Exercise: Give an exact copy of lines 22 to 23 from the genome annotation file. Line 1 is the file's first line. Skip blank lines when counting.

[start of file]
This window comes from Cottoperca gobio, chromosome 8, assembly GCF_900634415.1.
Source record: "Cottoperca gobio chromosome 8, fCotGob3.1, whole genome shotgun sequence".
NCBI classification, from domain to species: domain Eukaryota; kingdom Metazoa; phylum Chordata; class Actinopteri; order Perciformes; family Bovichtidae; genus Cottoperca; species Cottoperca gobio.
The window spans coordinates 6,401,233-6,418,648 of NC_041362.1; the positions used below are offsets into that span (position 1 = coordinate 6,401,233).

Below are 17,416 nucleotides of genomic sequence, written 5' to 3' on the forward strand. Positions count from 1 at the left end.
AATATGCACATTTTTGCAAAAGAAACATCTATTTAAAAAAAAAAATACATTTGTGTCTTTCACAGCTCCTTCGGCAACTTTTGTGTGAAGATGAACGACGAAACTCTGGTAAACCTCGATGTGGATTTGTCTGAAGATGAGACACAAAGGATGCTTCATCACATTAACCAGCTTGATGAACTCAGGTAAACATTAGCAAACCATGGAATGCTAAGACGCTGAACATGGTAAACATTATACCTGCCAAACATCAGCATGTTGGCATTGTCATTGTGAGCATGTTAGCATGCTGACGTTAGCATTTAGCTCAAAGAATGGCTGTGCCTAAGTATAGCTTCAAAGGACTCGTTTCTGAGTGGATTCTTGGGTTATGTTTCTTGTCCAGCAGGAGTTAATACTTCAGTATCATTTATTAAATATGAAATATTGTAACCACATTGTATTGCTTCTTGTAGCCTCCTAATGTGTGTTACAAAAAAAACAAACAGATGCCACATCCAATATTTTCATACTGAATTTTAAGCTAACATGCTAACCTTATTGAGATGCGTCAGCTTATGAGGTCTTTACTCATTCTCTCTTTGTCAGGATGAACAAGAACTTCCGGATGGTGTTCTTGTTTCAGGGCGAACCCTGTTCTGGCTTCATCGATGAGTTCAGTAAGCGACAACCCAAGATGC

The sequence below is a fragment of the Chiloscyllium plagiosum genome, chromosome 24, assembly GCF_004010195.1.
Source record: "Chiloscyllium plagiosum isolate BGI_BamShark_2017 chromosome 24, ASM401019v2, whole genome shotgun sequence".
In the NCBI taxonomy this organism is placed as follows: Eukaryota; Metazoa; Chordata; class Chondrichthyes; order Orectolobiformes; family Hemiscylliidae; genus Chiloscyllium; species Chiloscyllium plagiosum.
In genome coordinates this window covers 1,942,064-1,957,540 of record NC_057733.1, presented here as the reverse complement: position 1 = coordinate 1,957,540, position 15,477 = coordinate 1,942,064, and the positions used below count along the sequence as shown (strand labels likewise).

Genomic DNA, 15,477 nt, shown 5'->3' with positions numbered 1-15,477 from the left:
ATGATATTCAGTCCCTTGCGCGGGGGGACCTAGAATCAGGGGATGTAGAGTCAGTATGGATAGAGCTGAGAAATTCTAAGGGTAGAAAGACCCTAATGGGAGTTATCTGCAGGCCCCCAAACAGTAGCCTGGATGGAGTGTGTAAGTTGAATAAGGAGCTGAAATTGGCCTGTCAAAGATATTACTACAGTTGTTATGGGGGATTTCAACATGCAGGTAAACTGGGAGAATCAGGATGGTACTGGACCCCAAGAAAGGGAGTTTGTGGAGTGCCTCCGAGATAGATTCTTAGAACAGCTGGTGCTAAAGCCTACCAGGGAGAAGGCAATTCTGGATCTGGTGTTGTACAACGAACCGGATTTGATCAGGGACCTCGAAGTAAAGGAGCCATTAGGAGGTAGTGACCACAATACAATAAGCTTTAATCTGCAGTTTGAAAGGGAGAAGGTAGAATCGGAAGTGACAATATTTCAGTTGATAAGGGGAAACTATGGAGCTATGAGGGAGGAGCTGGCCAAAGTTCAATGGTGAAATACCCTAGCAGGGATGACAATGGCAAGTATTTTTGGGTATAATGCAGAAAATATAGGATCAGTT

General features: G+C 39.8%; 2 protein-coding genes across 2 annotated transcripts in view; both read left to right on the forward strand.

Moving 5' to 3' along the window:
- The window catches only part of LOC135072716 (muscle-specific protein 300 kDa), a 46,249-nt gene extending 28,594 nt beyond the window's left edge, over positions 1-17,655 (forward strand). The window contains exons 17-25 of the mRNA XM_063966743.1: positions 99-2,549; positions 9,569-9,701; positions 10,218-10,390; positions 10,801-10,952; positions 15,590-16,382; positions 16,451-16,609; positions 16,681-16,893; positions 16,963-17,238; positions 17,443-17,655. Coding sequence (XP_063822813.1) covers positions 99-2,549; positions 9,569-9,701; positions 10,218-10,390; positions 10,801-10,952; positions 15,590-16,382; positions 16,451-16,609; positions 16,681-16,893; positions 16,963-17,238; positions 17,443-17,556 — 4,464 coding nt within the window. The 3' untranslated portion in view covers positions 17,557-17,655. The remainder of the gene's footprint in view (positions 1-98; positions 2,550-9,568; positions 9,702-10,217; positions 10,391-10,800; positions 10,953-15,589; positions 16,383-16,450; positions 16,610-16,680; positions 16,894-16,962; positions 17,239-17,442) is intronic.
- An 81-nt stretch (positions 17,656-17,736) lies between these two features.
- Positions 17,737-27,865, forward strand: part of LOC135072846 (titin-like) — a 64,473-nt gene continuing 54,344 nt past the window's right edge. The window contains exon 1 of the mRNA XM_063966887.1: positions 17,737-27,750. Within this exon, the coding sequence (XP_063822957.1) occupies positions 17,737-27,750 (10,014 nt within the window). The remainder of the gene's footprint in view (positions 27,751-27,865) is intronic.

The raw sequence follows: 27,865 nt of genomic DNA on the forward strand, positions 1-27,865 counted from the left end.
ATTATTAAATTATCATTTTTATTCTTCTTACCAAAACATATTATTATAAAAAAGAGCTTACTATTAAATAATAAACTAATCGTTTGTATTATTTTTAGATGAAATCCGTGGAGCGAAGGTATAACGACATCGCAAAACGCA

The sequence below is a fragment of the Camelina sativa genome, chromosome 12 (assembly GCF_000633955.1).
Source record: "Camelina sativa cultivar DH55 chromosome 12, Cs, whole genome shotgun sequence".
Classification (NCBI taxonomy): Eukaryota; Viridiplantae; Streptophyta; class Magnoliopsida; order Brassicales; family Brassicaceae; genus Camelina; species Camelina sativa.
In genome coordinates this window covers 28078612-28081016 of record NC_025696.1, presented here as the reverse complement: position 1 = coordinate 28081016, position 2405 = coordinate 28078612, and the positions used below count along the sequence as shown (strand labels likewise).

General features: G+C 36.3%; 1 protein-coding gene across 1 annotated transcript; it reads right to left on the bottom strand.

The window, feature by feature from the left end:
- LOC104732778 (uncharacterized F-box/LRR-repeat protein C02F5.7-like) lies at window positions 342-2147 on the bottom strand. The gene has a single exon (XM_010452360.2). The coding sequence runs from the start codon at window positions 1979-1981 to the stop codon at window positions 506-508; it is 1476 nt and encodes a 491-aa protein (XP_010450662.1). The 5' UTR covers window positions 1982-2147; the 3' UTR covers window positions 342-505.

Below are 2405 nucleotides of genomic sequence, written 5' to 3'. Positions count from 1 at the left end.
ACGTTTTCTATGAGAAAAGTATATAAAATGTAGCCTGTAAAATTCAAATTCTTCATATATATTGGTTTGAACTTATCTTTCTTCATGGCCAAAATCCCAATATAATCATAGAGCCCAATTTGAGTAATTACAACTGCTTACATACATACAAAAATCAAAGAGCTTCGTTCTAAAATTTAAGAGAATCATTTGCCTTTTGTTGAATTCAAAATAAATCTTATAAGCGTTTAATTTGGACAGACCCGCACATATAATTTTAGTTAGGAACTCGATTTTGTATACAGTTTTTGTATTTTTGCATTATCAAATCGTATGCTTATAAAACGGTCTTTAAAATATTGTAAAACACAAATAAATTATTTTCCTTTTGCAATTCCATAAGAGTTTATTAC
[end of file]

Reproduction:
Classification (NCBI taxonomy): Eukaryota; Viridiplantae; Streptophyta; class Magnoliopsida; order Brassicales; family Brassicaceae; genus Camelina; species Camelina sativa.
In genome coordinates this window covers 28078612-28081016 of record NC_025696.1, presented here as the reverse complement: position 1 = coordinate 28081016, position 2405 = coordinate 28078612, and the positions used below count along the sequence as shown (strand labels likewise).